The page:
Waking Up During REM Phase

The last stage of the cycle, REM (rapid eye movement) phase, is where dreams occur. Brain waves during the REM phase are similar to when we are awake.

Alongside this, some chemicals in the brain cause our muscles to relax to the point of paralysis. This happens to prevent us from hurting ourselves physically or acting out our dreams. 

Ideally, we wake up during the lightest sleep state (stage 1 and 2). Sleep specialist advice setting our alarms, or training our body clock to wake up during these stages in order to feel fully refreshed.

Now this is where sleep paralysis occurs.

To put it simply, our brain wakes before our body. 

When we wake up during REM phase while our body is not yet prepared for it, we need to go through a transition from a sleep state to the awake state.

Thus, it explains why we can’t move our muscles or why our heart beats slower.

What Causes Sleep Paralysis

People who experience panic disorders, anxiety, and depression are likely to experience sleep paralysis.

A change in sleep schedule is also an apparent cause. This includes people who work during the night.

People who are intuitive thinkers are more likely to experience sleep paralysis than analytical thinkers.

A Gateway To Lucid Dreaming

Some say that sleep paralysis is a gateway for someone to experience lucid dreaming.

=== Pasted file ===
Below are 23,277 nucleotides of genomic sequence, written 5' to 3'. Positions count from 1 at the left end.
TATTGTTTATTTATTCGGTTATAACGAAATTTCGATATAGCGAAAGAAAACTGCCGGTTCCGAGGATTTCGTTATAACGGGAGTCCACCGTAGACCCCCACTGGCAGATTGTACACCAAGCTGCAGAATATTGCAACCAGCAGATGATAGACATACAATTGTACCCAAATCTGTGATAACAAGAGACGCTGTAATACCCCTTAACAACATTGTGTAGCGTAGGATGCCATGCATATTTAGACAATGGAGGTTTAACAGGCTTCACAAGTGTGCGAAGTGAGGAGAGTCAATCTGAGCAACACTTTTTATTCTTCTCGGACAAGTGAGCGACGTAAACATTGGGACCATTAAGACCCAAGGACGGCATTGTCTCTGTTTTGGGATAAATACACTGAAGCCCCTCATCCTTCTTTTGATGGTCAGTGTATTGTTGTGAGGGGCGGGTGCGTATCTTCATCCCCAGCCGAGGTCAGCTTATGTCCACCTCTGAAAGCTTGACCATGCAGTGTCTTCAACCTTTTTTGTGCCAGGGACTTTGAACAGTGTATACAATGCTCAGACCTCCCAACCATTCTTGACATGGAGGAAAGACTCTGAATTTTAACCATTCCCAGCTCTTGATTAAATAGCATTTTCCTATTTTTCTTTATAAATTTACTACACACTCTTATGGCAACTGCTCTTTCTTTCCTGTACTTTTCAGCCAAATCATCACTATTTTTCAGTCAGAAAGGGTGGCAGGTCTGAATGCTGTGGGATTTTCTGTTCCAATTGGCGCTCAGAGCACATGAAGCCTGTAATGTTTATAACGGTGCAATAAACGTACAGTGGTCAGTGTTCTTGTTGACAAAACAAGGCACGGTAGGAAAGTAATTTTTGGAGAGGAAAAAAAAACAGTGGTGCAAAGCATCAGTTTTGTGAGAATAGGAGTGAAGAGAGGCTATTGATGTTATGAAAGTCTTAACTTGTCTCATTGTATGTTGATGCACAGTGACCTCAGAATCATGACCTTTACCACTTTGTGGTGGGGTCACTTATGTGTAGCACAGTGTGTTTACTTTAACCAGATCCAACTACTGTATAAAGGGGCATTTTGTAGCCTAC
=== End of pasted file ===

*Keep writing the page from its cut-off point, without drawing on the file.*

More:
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As opposed to sleep paralysis, a person experiences lucid dreaming when they consciousness during REM sleep. 

Lucid dreaming is a state when a person is able to control some events in their dreams or when a person becomes fully aware that they are dreaming.

People usually wish to experience lucid dreaming to be able to do things that they are not able to in their waking state. These might be impossible things as flying or swimming in the depths of the ocean. It also could be confronting a friend or a loved one about an issue that they are afraid to discuss.

In many cases, people who are lucid dreaming are able to play out their fantasies, whether fantasies that they have consciously or unconsciously.

Dream psychology, lucid dreaming, sleep paralysis, and other dream theories 

What to Do When You Experience Sleep Paralysis

People who experience sleep paralysis know their surroundings but unable to move their bodies except for their eyes or fingers. 

And because there is a blurred line between sleep and wakefulness, high chances of what people see is a mix of reality and some aspects in the dream.

With its association to the Night Hag, or other terrifying creatures appearing during sleep paralysis, it is normal to experience hallucinations. 

It goes without saying that the experience of sleep paralysis takes a toll on the experiencer, and might even cause anxiety to go back to sleep.

But it is important to know that sleep paralysis is not life-threatening or any way harmful. It normally ends after a few minutes. And no, people don’t die from sleep paralysis.

The best thing to do is to keep calm. While keeping calm might not be the best advice when you’re in a state of panic, waiting it out is the only thing you can do.

Wiggling your fingers and toes might also help. Maintaining a positive mindset, and if you could, imagining a relaxing state, helps to get out of the paralysis.

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About the Author: Derek John